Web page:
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Ukraine and Russia: What you need to know right now

Aug 23 (Reuters) - President Volodymyr Zelenskiy promised a powerful response if Russian forces carried out attacks around Ukraine's Independence Day on Wednesday after a U.S. official said it had intelligence Russia was planning to attack civilian infrastructure and government facilities.


* "Tomorrow is a important day for all of us - it is also, unfortunately, important for our enemy. We must be aware that disgusting Russian provocations and brutal strikes are possible tomorrow," Zelenskiy said in his evening video address.

* Ukraine's capital, Kyiv, has banned public celebrations commemorating Ukraine's independence from Soviet rule. Kharkiv and Mykolaiv have also imposed curbs.

* Zelenskiy said Ukraine would recapture its annexed peninsula of Crimea from Russia by any means it deemed right, and that it would not consult other countries before doing so.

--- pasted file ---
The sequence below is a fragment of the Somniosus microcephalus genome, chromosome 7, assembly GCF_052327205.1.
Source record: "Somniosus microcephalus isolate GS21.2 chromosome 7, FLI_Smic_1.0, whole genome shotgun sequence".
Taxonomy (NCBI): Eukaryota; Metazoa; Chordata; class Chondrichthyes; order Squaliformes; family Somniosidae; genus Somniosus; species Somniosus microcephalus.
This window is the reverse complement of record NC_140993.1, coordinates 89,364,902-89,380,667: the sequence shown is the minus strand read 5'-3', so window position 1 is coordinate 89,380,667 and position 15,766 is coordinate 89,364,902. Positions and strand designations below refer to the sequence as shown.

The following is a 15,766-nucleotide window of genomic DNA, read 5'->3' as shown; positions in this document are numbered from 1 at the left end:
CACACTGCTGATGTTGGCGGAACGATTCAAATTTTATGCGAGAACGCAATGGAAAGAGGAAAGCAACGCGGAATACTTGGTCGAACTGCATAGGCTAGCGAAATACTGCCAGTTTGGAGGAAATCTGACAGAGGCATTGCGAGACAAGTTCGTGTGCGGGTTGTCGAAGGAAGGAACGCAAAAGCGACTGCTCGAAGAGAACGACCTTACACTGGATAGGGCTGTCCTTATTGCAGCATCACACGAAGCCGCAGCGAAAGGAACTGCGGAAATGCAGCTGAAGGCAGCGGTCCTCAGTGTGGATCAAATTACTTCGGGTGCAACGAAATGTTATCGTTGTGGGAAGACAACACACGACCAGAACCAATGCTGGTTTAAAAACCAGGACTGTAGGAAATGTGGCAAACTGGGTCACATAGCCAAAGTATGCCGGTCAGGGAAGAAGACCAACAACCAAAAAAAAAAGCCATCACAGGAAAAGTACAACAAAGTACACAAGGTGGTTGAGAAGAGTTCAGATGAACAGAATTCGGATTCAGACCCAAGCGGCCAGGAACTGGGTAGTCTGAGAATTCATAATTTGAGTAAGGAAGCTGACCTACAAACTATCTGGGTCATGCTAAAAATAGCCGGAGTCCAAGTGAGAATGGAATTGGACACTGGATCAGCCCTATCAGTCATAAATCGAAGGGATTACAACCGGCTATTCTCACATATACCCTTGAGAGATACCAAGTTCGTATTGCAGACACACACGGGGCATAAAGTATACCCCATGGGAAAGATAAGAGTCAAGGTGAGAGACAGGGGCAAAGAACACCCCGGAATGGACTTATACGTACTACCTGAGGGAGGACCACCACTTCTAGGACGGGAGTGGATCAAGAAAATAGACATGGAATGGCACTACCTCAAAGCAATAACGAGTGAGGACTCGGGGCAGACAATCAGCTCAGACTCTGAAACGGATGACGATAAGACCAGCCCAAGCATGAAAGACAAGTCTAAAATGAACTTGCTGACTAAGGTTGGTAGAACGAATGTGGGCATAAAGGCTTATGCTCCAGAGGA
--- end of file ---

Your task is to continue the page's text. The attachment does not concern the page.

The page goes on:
* Russian air defences shot down an unspecified number of Ukrainian drones near the Crimean city of Sevastopol on Tuesday night, Sevastopol governor Mikhail Razvozhayev said in a statement.

* Reuters could not confirm the battlefield reports.


* The United States will announce a new security assistance package for Ukraine of about $3 billion as early as Wednesday, a U.S. official said, in what would be the single largest tranche to Kyiv since Russia's invasion six months ago.

* Russian politicians bade farewell at a service on Tuesday to Darya Dugina, the daughter of one of Russia's most prominent nationalist ideologues, hailing her as a martyr whose death must inspire Russian forces fighting in Ukraine.

* The U.N. nuclear watchdog will visit the Russian-occupied Zaporizhzhia nuclear power plant in Ukraine within days if talks to gain access succeed, it said on Tuesday.

* A total of 33 cargo ships carrying around 719,549 tonnes of foodstuffs have left Ukraine under a deal brokered by the United Nations and Turkey to unblock Ukrainian sea ports, the Ukrainian Agriculture Ministry said on Tuesday.

* EU members Estonia, Latvia, Lithuania, Poland and Finland, which all share a border with Russia, may stop Russian tourists from entering their countries if the EU does not enact a bloc-wide ban, Lithuania's foreign minister said.


"Probably no one has done as much to unite Ukraine as Putin," said Kyiv resident Yevhen Palamarchuk, 38, ahead of Wednesday's Independence Day. "We always had some internal tensions in the country but since 2014, and especially since February, we are united more than ever."

(Compiled by Himani Sarkar and Alison Williams)

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